Electronics

Electronics

How to simulate SMA connected to loop antenna on PCB board?

    • srocca
      Subscriber

      Hello,

      I have an SMA connector connected to a PCB with a trace in the shape of a loop antenna. The PCB has a ground plane on the back with a Perfect E condition. I connected the bottom side of the SMA to the ground plane using a Solder material block. I have a Lumped Port from the inner conductor to outer conductor of the SMA. I am not getting the results as in my real experiment, so I am wondering if its the way I defined the Port or Ground. Any help is appreciated. Thanks.

       

    • Praneeth
      Ansys Employee

      Hello,

      Please let us know how are you connecting the SMA connector pins to the loop antenna in the real experiment. 

      It looks like the simulation is not set up according to the real experiment. In general, the port exciation should be connected between the two opens ends of loop antenna. But as per your description it is not the case. Correct me if I am wrong.

      If you are new to Ansys HFSS simulation, then you can connect the two open ends of the loop antenna with a rectangular sheet and assign lumped port instead of using a SMA connector.

      All the very best,
      Praneeth.

    • srocca
      Subscriber

      Praneeth,

      I have done simulations without the SMA using that port configuration you mentioned and it gives satisfying results. I wanted to take the model one step further by introducing the SMA connector. In the model I have the SMA touching the copper trace, but not sure if this is the best way to connect. Also, let me know if you think this path forward won't add much value to my results. 

      Thanks.

    • Praneeth
      Ansys Employee

       

      Hi,

      Generally, users simulate their models with lumped or waveports available in the tool instead of simulating with the connectors as this saves their simulation resources. The response with these ports will be similar to that of the Connector ones.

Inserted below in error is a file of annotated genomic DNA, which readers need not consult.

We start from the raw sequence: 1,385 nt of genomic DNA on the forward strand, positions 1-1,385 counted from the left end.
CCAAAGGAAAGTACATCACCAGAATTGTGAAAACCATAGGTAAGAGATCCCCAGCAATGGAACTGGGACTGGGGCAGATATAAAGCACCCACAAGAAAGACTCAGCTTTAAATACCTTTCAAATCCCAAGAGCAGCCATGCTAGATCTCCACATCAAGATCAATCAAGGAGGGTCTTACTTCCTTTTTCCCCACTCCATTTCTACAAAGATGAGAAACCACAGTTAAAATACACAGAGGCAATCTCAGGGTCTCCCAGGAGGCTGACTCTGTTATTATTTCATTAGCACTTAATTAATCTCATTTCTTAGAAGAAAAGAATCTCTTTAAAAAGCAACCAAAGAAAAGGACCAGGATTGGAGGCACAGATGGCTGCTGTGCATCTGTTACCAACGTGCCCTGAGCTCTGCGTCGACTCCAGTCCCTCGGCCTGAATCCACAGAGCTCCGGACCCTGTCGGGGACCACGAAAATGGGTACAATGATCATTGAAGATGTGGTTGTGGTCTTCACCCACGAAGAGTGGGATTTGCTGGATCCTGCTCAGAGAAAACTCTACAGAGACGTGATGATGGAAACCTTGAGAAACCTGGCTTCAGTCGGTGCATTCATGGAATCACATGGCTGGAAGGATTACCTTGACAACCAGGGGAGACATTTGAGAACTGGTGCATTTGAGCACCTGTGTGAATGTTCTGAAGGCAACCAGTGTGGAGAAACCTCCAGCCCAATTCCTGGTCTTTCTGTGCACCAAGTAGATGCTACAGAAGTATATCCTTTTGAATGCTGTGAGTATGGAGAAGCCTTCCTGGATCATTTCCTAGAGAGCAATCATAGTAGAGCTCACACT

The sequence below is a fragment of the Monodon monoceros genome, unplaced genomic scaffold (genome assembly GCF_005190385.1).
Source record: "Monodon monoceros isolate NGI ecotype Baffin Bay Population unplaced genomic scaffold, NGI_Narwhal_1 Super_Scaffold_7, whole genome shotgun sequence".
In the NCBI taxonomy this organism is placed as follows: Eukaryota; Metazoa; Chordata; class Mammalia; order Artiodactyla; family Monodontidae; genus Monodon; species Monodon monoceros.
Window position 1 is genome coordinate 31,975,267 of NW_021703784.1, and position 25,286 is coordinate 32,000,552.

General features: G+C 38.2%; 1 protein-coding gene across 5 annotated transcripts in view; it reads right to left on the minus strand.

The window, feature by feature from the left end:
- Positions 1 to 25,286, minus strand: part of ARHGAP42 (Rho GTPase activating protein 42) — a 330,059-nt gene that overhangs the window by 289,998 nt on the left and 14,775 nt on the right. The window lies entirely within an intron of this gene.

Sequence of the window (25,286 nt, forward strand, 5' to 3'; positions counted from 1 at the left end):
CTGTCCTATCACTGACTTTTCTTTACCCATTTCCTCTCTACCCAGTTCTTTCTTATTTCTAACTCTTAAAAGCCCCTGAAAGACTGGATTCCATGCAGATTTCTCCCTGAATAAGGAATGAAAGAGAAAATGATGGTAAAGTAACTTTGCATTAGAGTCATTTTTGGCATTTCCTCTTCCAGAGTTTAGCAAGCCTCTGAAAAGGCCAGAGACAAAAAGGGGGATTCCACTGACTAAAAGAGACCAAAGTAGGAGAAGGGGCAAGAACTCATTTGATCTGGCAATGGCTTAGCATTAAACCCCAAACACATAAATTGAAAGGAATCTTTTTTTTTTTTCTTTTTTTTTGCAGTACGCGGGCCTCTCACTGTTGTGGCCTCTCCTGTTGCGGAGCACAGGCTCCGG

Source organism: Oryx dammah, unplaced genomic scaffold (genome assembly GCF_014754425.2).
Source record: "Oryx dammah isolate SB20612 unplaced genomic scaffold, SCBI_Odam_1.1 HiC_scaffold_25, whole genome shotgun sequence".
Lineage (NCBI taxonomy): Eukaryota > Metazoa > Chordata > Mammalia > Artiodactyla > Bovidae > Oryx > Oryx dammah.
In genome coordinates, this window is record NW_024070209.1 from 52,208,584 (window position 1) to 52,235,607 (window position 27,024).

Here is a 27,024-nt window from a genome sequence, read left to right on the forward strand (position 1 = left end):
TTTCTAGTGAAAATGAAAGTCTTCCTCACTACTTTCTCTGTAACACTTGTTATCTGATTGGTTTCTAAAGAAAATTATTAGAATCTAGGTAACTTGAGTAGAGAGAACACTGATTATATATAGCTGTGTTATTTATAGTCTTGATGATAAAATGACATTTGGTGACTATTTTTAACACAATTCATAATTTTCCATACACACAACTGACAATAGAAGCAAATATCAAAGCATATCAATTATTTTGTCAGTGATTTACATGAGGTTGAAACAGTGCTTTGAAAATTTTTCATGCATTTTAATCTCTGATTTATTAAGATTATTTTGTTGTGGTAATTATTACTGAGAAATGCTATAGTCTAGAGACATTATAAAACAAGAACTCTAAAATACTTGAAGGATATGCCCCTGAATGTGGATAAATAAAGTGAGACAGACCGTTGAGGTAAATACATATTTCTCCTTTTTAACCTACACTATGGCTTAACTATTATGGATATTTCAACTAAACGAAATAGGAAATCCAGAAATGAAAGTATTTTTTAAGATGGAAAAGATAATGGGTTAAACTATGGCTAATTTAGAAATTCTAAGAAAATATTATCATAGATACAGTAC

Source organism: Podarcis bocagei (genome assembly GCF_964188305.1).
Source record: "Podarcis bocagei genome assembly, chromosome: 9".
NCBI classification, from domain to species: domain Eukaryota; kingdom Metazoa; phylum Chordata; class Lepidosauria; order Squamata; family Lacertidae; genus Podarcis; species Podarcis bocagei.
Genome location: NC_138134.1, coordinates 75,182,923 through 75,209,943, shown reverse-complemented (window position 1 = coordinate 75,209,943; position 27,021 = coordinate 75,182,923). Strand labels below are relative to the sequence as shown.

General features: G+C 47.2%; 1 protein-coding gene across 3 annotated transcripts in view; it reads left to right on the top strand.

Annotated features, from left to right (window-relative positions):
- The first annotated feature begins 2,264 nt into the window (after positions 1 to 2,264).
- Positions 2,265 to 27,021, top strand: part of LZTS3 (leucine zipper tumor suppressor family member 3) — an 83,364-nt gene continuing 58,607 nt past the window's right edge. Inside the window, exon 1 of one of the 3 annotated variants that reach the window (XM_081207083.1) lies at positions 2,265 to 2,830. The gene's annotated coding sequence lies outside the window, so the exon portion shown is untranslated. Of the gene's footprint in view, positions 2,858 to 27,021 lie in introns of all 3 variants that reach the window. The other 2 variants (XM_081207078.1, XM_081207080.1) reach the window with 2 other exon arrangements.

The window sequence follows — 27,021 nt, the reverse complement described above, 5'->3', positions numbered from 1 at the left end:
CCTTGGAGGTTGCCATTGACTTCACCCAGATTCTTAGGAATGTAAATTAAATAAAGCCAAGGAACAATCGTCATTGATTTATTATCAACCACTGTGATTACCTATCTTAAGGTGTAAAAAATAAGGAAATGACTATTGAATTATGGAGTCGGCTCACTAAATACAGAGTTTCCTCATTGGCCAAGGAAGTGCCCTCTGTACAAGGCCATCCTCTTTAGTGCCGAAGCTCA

You can simulate with the SMA connector if required. Try to conncet the connector like in the experiment. You can also use the inbuilt SMA connector under 3D components.

      All the very best,
      Praneeth.

       

    • srocca
      Subscriber

      Praneeth,

      How do you know the port response is similat to that of the Connectors? If this is the case, then it will save me some time and effort.

      Also, does the size of the rectangular port connecting the open ends of the antenna matter much? 

      Thanks so much.

    • Praneeth
      Ansys Employee

      Generally, you would be using 50 ohms impedance connector for RF applications. Same can be achieved using the ports inside Ansys HFSS. These are provided for user convenience in simplifying the model. You can go through this Ansys Innovation Course for more details on the ports - Ansys HFSS Port Types - ANSYS Innovation Courses.

      For the case of microstrip traces, there are specific guidelines when using a waveport. This is required to capture the fringing fields. Please go through "wave port size" section of the Ansys HFSS Help document.

      All the very best,
      Praneeth.

    • srocca
      Subscriber

      Praneeth,

      I went through the many resources available and although it helped, I still have some questions. For a microstrip, the port used is connecting the microstrip to the ground plane. However, for a loop antenna, the port connects the two open ends. I have attached a picture of the real microstrip loop antenna I am trying to simulate along with a few possible port positions. The SMA center pin connects to the excited trace and the outside pins connect to the ground on the back PCB layer. Can you tell me what port configuration makes sense?

       

      port as red rectangle

    • Praneeth
      Ansys Employee

      Hi,

      Do you know for sure that experimental design has a ground trace?

      If yes, then you can connect one of the arms of the loop to the ground and assign any of the port configurations.

      All the very best,
      Praneeth.

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